Supporters of the measure argue it puts the power of the purse back in the hands of the parents, who should be the ones to decide which schools are the best fit for their kids. School choice advocates also claim the bill would have a limited fiscal impact on public schools.

Touting the proposed program earlier this year, Sununu said the “opportunity it can provide for those individuals is absolutely life changing.”

He highlighted recently that the measure would “have established education savings accounts that would have allowed parents or guardians of low-income students who currently attend a public school to apply for funds to purchase alternative education options that would best serve the individual student.”

“I continue to support this concept,” he added, indicating that if re-elected he’ll work again with lawmakers next year to try and pass the program. “When it comes to education, giving students and parents more choices expands opportunity for all.”

Opponents, including Kelly, counter that the measure would divert much-needed funding from public schools.

“What I want to do is strengthen public education,” Kelly explained as she emphasized that “public education is one of the biggest reasons why I ran for the Senate and it will be my priority as well as governor.”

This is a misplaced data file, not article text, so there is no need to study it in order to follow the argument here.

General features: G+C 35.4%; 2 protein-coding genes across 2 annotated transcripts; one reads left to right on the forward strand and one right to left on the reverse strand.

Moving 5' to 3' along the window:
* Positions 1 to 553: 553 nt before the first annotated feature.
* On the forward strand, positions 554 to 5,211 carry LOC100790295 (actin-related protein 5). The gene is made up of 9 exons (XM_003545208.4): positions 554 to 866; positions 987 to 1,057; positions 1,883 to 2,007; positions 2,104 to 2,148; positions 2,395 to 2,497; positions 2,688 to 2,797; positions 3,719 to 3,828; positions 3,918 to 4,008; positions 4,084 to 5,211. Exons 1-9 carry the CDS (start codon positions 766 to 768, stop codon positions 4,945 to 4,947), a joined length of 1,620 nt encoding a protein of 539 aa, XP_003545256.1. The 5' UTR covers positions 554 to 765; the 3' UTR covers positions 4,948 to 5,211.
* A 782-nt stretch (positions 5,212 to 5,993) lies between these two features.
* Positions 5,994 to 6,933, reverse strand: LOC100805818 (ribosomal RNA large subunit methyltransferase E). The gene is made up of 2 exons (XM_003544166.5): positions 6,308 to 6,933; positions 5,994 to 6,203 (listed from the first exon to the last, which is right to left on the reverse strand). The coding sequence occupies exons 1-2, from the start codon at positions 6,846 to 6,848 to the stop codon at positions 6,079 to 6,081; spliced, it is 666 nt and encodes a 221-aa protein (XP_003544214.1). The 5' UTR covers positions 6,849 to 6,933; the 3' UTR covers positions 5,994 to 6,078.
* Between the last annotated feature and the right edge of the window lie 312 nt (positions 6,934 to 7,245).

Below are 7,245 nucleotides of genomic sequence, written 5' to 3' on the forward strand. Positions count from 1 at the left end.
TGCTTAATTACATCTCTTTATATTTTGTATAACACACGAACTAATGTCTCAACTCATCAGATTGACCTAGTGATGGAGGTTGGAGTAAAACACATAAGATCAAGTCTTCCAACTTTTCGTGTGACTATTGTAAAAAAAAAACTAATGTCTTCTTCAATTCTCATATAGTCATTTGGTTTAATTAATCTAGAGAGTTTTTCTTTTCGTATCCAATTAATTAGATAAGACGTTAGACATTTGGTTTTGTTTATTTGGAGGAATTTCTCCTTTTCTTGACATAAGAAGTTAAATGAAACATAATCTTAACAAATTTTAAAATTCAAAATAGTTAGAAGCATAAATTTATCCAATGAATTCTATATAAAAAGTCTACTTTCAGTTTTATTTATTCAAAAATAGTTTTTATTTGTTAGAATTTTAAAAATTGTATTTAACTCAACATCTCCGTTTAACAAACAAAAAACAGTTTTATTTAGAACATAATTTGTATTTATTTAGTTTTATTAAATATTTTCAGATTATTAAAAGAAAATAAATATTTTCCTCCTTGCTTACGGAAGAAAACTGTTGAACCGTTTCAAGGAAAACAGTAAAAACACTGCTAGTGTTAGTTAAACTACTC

As he runs for re-election to a second two-year term, New Hampshire’s first Republican governor in a dozen years often spotlights his most bipartisan crowning achievement: full day kindergarten.

The measure, signed into law last year by Sununu, increased from $1,800 to $2,900 the amount the state pays per kindergarten pupil per year. The increased funding is generated by revenue from the legalization last year of the Keno lottery game in the state.

In the year since the bill – a top priority for Sununu – became law, the percentage of New Hampshire communities offering full-day kindergarten rose from 75 percent to 90 percent. Concord implemented full-day kindergarten at the start of the current school year.